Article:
Why Aren't Investment Banks Getting into Bitcoin?

Jacob Harper  |

On Monday the US Senate Committee on Homeland Security will attempt to clear up some of the murkiness concerning the digital cryptocurrency bitcoin. The timing of the hearing comes just as bitcoin continues to increase in value exponentially, having gained 50 percent in value since Nov. 16 and over 400 percent in the value since mid-October.

The hearing is also acting as a presentational debut for bitcoin, with Peter Cook telling Bloomberg TV that “this is about bitcoin arriving at the Washington stage and having policymakers look at it seriously.”

The currency has become an increasingly popular place for investors around the world to store value – virtual gold, if you will. It’s clear from the rapidly rising value that bitcoin has attracted serious interest. The question then is, if bitcoin is the fastest-growing investment opportunity possibly in the entire world, why haven’t the big investment banks like JP Morgan Chase and Co. (JPM) or Goldman Sachs Group (GS) gotten in on this red-hot market?

Reason #1: Bitcoin is too opaque.

First, traditional investors want to understand why bitcoin is spiking. More people are obviously getting into bitcoin, and injecting more capital into the digital currency. But because of the anonymity, guessing where exactly the capital is coming in (or coming out) from is largely vague conjecture.

Due to its anonymous nature, bitcoin is purportedly a favored choice of people who are trying to hide money, be it money launderers, tax dodgers, and drug dealers. Another theory holds that the spike in the currency’s price is due to increased Asian interest, or as Marketwatch put it, a “Chinese feeding frenzy,” which is derived from the fact that the largest market cap bitcoin exchange is in China and downloads have been increasing in frequency there.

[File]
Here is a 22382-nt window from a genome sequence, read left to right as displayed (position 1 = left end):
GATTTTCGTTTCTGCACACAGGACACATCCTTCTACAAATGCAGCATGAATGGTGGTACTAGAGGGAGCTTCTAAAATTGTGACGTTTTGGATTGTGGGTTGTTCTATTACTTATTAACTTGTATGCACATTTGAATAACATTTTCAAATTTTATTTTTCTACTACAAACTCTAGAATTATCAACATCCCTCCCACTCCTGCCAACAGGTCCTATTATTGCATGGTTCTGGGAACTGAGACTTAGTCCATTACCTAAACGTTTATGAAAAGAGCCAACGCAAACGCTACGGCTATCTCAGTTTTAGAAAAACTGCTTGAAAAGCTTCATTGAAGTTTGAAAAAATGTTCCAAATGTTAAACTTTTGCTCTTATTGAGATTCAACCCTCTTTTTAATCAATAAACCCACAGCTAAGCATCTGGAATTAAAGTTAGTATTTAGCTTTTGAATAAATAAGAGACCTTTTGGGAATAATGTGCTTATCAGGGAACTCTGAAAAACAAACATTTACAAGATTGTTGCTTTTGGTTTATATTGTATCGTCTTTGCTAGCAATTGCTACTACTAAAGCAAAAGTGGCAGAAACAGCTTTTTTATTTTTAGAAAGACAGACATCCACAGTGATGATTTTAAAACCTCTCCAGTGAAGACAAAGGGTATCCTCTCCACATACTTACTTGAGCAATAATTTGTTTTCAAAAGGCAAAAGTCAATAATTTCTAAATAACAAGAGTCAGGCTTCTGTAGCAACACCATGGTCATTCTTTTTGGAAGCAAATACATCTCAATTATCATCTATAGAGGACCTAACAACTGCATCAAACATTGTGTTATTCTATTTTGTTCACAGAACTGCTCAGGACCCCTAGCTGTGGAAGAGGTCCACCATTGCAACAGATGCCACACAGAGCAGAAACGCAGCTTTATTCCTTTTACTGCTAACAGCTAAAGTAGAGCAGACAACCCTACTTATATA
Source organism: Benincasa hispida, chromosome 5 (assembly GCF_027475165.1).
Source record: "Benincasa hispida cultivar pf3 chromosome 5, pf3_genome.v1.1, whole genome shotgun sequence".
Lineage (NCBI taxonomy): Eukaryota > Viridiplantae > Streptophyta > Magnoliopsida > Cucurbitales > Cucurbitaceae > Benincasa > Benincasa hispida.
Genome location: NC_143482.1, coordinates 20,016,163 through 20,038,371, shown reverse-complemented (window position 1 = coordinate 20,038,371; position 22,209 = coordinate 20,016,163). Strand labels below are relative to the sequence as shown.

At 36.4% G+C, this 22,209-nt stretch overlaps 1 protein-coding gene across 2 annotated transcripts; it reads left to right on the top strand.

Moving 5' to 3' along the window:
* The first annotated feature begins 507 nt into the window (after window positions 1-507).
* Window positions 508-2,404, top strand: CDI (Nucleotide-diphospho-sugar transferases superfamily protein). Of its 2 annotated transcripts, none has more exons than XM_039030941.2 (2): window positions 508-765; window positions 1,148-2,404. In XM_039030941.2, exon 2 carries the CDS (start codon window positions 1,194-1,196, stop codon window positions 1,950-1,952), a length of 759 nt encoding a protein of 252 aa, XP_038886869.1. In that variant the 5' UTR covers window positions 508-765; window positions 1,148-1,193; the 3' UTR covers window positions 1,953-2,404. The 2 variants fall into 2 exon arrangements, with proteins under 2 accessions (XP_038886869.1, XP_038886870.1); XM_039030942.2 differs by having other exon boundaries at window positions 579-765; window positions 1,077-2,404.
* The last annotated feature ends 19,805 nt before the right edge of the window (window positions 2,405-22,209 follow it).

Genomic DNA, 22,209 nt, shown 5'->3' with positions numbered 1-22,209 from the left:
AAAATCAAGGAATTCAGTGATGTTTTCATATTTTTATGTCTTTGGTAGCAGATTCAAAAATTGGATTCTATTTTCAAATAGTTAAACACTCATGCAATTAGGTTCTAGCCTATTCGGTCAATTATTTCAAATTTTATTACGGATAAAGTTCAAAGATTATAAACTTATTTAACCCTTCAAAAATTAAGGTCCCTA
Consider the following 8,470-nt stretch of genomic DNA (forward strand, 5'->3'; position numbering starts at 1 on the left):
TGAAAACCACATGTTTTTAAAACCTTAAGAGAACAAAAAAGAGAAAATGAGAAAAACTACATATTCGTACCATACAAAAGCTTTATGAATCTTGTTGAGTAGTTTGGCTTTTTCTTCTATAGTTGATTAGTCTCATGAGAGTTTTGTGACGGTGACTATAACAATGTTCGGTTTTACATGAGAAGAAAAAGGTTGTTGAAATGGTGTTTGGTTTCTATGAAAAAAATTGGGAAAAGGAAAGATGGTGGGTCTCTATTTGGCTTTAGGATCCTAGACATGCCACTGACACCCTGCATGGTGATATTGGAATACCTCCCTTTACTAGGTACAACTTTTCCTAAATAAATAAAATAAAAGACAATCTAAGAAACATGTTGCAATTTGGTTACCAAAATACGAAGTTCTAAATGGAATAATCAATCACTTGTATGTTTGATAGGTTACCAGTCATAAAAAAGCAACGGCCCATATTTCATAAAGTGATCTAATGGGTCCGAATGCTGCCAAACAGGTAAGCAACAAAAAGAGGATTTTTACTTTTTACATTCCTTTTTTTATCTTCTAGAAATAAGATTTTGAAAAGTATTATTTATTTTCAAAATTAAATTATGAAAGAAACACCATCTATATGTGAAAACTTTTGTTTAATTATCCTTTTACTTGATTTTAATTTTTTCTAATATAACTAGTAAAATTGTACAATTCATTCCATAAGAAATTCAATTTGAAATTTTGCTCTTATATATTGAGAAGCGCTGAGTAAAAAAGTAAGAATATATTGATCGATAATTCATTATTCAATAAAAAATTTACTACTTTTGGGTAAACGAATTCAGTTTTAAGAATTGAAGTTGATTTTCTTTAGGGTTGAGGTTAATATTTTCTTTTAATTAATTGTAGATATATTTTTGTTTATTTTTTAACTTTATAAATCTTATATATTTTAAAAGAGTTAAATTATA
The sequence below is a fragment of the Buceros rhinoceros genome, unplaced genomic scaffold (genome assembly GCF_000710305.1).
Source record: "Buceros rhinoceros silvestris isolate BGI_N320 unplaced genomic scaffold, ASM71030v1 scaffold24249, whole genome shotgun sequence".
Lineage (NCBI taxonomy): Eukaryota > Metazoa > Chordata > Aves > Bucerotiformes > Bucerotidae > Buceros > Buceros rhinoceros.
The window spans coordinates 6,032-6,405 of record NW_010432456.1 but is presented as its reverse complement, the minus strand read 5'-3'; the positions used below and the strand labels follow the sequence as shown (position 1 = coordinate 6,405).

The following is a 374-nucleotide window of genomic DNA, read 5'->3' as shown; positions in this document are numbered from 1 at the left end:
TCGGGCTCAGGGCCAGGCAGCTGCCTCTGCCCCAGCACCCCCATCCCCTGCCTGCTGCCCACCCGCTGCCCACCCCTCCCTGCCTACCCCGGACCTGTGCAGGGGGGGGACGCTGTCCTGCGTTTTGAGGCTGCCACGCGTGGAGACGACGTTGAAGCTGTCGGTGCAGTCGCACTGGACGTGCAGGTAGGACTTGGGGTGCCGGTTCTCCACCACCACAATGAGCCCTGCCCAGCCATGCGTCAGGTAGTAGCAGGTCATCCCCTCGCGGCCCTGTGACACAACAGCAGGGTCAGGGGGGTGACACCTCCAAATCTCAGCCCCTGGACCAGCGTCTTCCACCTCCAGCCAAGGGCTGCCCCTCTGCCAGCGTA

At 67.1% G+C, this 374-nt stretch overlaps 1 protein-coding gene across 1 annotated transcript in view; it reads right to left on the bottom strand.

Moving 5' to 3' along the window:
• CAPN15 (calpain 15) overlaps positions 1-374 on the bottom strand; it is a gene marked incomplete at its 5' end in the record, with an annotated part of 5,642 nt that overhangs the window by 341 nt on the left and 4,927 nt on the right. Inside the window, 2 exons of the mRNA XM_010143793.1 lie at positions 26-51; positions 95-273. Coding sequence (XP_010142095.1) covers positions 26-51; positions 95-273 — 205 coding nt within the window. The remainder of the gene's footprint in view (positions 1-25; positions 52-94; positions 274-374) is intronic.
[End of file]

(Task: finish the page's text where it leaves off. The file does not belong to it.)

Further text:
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But nobody can say for sure who exactly the buyers are. Certainly, bitcoin has been on an unprecedented ride this month. But the currency’s trading is opaque, so it’s unclear what kind of buyers are driving the price up, and when (or if) they’ll suddenly decide to “cash out.”

Reason #2: Bitcoin exchanges make banks skittish.

The Big Four are not going to start making big bitcoin plays until they have assurances that their money won’t be seized. Banks in fact have been pretty skittish about being too closely associated with pretty much any bitcoin and bitcoin-related startups. In a Forbes article on the subject, Bitinstant CEO Charlie Schrem claimed he’d been kicked out of “every major bank in New York.”

The reason being is that banks still fear bitcoin is being used to facilitate money laundering, with Steve Kenneally, VP of regulatory compliance at the American Bankers Association saying bitcoin exchanges are money service businesses like Western Union (WU) and need to be regulated as such. But bitcoin exchanges don't have backing like traditional banks, and their whole "full faith and credit" of the US government to reassure assets. If an investor loses their bitcoin due to fraud, there’s little they can do to get their investment back.

Until the exchanges are regulated, or backed by some kind of insurance, banks will be wary to sink money in.

Reason #3: Right now, the market is too volatile.

Nobody likes money like the big investment banks, and a 400 percent return is a 400 percent return. But volatility spooks them and their clients, and until bitcoin becomes more predictable, the major players are staying on the sidelines. Or, they’re waiting to be able to invest in bitcoin indirectly – that is, with traditional currency.

To soften the edges of bitcoin’s spikes, mainstream investors like the Winklevoss Twins are setting up bitcoin exchange-traded funds (ETFs) that will allow investors to essentially bet on bitcoin’s rises and falls by proxy, without actually playing the bitcoin market.

If the bitcoin ETF and Second Market’s Bitcoin Investment Trust do gain traction, you might see the banks betting on the exchange like they do a commodity or forex. But whether or not that can happen will be decided, at least in the US, after the Senate weighs in.

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